Wednesday, April 21, 2010
What do you do when you are the prime minister of a bankrupt country and your only recourse is to get the Washington D.C.-based IMF to come in and tell you you have to cut wages by about 120% and fire 75% of the country (especially after the same Germans you recently demanded WWII reparations from, mysteriously have decided in the eleventh hour to have their last laugh at your expense). Why, you send in the national guard, armed with fake six-pack ridged bulletproof vests and gas masks, to repeat the miracle of Thermopylae against the marauding population which has suddenly realized that the past 10 years of chimeric happiness were a one-time miracle thanks to Mr Goldman and fat, and somewhat stupid, uncle Almunia. The next thing you do, once you realize you are about to have a [revolution|uprising|civil war] is to declare a moratorium on your €300 billion of debt, make your people happy and stick it precisely to the same bankers that you complain about every single day for "speculating" against you. Tomorrow Greece will face the trifecta of a much delayed hangover as 1) its bonds hit 9% as the hedge funds who have been buying up in expectations of a snapback capitulate, 2) EuroStat declares its deficit was officially 14%, and 3) a Greek civil servant strike in their fourth national walkout this year.
The strike will shutter hospital and schools and also affect ministries and government offices, according to an e- mailed statement from Athens-based ADEDY, the umbrella group for more than 500,000 state workers. It will hold a rally in central Athens at 11 a.m. local time.
Greek Prime Minister George Papandreou is under fire from voters who say his austerity measures have gone too far and from investors who argue that further action is needed to cut the EU’s largest budget deficit. As Greece meets EU and International Monetary Fund officials to agree on the conditions tied to any loan, the extra yield investors demand to hold Greek debt over German bonds has surged to a record 522 basis points.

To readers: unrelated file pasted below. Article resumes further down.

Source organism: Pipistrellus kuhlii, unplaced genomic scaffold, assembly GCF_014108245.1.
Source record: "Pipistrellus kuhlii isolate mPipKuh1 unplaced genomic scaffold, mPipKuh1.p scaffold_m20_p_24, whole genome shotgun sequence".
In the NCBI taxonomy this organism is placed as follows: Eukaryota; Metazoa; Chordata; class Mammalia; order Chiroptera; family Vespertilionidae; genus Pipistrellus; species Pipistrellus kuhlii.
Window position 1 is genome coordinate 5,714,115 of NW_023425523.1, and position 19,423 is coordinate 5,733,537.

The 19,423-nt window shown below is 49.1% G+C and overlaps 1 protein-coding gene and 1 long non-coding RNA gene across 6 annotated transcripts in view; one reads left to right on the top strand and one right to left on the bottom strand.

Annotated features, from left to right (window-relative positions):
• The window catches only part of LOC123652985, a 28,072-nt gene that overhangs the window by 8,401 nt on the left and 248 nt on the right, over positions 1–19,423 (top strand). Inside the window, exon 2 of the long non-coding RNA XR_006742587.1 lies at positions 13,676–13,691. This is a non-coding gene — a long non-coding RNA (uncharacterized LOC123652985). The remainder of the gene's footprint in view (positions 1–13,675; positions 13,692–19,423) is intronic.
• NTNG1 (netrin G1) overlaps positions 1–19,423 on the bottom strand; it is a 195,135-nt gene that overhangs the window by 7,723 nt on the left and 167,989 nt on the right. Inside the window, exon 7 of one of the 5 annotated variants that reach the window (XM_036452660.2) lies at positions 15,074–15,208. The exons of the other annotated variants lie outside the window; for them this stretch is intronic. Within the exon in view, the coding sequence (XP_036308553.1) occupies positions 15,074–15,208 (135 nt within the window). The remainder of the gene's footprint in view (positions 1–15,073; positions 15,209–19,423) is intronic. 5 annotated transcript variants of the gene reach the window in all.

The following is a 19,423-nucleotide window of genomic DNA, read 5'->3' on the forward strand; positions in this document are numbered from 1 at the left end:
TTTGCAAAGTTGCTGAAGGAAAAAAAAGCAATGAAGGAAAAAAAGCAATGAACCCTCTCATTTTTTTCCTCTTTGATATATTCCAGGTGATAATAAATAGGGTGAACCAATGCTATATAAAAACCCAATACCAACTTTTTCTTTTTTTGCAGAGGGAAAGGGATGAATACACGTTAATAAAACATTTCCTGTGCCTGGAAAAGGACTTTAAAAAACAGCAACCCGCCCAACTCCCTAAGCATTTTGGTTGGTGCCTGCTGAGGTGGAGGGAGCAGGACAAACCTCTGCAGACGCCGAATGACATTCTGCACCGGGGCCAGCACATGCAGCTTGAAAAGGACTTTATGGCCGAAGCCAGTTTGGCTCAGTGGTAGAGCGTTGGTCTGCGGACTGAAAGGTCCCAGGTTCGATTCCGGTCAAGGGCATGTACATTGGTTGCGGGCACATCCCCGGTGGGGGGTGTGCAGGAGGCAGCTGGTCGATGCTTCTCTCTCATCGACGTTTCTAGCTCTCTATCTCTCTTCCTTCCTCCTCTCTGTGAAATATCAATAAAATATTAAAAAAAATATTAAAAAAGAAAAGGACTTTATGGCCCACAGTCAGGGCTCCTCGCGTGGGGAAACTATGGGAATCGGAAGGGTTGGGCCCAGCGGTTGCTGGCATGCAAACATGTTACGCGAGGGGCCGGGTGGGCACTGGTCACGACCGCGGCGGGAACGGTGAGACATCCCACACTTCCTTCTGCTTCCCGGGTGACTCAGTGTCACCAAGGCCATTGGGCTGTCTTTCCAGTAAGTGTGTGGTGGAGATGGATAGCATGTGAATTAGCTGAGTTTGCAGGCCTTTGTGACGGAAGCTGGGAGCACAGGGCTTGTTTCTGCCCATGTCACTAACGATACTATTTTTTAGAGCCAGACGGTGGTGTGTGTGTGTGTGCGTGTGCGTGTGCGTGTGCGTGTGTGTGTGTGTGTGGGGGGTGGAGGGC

“Papandreou is caught between a rock and a hard place,” said Jacques Cailloux, chief European Economist at Royal Bank of Scotland Group Plc. “The market has zero confidence in what the Greeks are saying, and any further austerity measures pushed for by the IMF could be the ones that break the camel’s back if they are deemed unfair by the population. He doesn’t have any option though.”
Today’s strike isn’t expected to affect public transport or air traffic, after air-traffic controllers postponed a planned walkout to clear a backlog of flights caused by the spread of volcanic ash from Iceland across Europe.
PAME Hellas, a union affiliated with the Greek Communist Party, called its own labor action. Members of the group blockaded entry to the port of Piraeus yesterday, preventing ferries from sailing. Others picketed luxury hotels in the city center, including at least one where IMF negotiators are staying.
“We must dare, otherwise we will be led like lambs to the slaughter,” said Aleka Papariga, head of the Communist Party of Greece, the third-largest parliamentary party. “The working people aren’t about to be used to allow passage of policies that will bring the worst barbarity we’ve seen in the past 35 years.”
That's funny, cause America recently allowed passage of policies that would make Greek debt-to-GDP ratios seems like a midget in Liliput compared to the monster our own Treasury is about to spawn. Yet, as always, it isn't until it is far too late to fix something proactively that the people of any country, be it Greece or the US, wake up from their deep slumber. Greece has now officially woken up (we will show you footage of tomorrow's hopefully non-violent riots to confirm). We wonder how long before America does the same.
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